The new year often brings a sense of renewed energy, which is why most people decide to make lifestyle changes concerning health and weight loss now. The problem with New Year’s resolutions is they tend to fizzle out by spring. Kayla Fisher, UF Health Jacksonville’s registered dietitian, advises people to be realistic when it comes to making resolutions.
“We make New Year’s resolutions so ambitious, but they’re not realistic,” Fisher said. “We can’t sustain something that is not realistic. I always tell people, ‘Don’t start something that you can’t keep doing.’”
Most extreme weight loss solutions are only temporary. Once regular eating habits resume, the weight will eventually come back. Fisher said this is why it is important to have a long-term approach when trying to lose weight. “Focusing on health, not dieting, is vital. New Year’s resolutions are often about weight loss,” Fisher said. “Focus instead on the goals that lead to that weight loss: changing how much we’re eating, eating more vegetables, drinking more water or being more active. Those are measurable goals.”
Lynda Dugan, administrative assistant to the divisional director of Nursing Operations, Research and Magnet®, began working with Fisher after participating in one of the Employee Wellness challenges.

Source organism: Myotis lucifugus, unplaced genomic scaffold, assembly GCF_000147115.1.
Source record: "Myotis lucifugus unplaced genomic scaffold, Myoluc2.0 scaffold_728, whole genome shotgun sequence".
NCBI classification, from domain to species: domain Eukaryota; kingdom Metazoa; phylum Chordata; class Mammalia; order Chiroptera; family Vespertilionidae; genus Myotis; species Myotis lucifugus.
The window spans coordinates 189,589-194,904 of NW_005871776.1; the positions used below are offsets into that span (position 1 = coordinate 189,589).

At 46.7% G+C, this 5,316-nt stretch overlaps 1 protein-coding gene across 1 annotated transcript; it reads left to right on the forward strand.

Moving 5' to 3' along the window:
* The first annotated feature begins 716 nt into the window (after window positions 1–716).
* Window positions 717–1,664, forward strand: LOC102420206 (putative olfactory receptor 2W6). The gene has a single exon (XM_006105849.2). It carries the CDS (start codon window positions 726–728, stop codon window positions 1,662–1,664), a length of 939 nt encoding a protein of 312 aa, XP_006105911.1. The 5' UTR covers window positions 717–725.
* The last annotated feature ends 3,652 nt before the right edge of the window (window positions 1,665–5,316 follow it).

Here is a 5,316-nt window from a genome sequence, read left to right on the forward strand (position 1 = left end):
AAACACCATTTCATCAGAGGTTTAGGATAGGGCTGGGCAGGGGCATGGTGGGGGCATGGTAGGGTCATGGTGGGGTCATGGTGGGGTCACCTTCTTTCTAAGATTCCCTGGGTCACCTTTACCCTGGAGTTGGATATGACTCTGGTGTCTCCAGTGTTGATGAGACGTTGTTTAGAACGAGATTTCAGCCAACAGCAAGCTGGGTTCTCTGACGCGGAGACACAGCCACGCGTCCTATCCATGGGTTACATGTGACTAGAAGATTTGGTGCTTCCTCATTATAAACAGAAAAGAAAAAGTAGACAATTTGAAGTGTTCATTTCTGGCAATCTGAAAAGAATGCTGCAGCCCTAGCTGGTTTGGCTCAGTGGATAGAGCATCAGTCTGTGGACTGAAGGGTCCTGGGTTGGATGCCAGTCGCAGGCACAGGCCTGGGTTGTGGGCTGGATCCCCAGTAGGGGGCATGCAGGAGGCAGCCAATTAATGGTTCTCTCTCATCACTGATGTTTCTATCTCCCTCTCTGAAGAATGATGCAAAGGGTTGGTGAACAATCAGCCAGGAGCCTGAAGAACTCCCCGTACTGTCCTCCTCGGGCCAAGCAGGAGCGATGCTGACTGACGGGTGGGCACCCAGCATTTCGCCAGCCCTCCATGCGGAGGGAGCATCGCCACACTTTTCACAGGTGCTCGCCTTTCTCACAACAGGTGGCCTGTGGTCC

“I was involved in the water challenge, and I heard through the grapevine that there was somebody here who could help me kick-start my plan and get me back on a good diet,” Dugan said.
After losing “just” 2 pounds, Dugan wasn’t too enthusiastic, but Fisher’s counseling changed her mindset. “What I thought wasn’t a big deal, she said was a great accomplishment. It made me feel like losing the weight was actually possible, and it motivated me to work even harder,” Dugan said.
Dugan learned that what may seem like small progress really does add up. Fisher encouraged Dugan to drink more water, exercise for at least 30 minutes every day and stick to eating nutritious meals, noting that all Dugan’s goals should be SMART goals: specific, measurable, attainable, realistic and time bound.
“We need to meet goals in order to extend ourselves and build confidence,” Fisher said. “Start with small goals, find a supportive community and consider meeting with a professional who can help you along the way — a counselor, a personal trainer, a dietitian, a physical therapist. Just make sure you have someone who can provide professional feedback to support you and give you the right insight.”
To discuss your overall health, schedule an appointment at one of UF Health Jacksonville’s primary care centers by calling 904-633-0411 or visit UFHealthJax.org/primary-care.